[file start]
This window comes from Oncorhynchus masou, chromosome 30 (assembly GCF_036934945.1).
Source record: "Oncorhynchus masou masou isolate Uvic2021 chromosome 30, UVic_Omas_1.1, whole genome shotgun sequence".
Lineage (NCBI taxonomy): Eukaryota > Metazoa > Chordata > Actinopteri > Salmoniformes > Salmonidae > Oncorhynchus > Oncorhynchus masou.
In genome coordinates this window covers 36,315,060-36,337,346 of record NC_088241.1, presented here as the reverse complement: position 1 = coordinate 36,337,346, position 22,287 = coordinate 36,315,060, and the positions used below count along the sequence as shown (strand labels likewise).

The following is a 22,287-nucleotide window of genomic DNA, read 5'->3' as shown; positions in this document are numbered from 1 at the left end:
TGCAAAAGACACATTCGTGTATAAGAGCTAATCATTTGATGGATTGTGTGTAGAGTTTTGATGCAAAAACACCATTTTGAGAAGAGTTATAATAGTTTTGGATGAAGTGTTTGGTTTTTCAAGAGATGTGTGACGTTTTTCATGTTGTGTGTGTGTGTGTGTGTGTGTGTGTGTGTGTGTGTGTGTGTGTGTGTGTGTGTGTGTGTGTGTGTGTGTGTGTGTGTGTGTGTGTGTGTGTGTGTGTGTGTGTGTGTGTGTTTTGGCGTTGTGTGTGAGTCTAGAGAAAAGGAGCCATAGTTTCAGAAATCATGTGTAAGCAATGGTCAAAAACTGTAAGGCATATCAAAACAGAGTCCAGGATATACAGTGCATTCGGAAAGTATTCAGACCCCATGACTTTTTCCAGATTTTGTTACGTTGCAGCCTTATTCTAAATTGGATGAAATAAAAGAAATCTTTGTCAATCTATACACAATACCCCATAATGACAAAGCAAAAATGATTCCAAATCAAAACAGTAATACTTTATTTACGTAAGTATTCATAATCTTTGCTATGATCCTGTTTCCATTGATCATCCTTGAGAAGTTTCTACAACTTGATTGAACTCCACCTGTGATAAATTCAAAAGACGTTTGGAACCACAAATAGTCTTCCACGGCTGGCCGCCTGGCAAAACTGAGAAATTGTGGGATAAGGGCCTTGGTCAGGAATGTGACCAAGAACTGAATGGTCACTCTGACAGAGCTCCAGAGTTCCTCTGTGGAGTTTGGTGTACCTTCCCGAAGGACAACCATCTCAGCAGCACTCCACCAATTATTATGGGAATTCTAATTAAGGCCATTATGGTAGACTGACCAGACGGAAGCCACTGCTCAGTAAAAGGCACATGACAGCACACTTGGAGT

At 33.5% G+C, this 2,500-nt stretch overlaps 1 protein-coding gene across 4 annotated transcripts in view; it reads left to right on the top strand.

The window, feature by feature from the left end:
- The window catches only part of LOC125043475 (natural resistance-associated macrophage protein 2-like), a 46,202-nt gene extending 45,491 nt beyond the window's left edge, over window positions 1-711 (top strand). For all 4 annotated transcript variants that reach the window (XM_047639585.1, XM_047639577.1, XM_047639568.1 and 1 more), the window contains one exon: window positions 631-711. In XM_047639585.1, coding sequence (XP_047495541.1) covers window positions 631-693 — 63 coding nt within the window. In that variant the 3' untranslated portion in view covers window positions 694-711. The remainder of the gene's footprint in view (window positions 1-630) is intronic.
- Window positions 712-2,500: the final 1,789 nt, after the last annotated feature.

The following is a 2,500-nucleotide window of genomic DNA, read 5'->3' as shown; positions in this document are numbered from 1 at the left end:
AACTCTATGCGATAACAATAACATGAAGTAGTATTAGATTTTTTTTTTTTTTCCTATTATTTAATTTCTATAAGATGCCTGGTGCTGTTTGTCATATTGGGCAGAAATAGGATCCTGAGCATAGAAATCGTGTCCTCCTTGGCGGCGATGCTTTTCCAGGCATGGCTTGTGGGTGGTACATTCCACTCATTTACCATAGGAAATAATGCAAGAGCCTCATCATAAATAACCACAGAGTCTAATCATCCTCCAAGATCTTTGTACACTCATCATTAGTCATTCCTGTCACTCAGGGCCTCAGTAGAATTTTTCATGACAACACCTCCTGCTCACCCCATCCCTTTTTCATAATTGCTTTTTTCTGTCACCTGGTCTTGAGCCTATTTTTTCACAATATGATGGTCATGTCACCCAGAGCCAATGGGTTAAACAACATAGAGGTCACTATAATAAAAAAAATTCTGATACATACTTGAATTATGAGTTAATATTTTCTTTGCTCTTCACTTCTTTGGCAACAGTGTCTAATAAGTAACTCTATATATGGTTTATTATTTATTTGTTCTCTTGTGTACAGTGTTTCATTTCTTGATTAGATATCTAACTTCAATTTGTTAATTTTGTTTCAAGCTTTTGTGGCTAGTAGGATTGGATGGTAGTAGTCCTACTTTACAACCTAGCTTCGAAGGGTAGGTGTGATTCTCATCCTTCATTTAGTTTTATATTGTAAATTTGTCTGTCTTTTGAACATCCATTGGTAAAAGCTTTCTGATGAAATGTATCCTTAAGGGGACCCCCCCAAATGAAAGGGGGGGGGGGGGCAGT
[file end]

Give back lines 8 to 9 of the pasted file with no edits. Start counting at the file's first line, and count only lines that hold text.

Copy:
The window, feature by feature from the left end:
- The window catches only part of LOC125043475 (natural resistance-associated macrophage protein 2-like), a 46,202-nt gene extending 45,491 nt beyond the window's left edge, over window positions 1-711 (top strand). For all 4 annotated transcript variants that reach the window (XM_047639585.1, XM_047639577.1, XM_047639568.1 and 1 more), the window contains one exon: window positions 631-711. In XM_047639585.1, coding sequence (XP_047495541.1) covers window positions 631-693 — 63 coding nt within the window. In that variant the 3' untranslated portion in view covers window positions 694-711. The remainder of the gene's footprint in view (window positions 1-630) is intronic.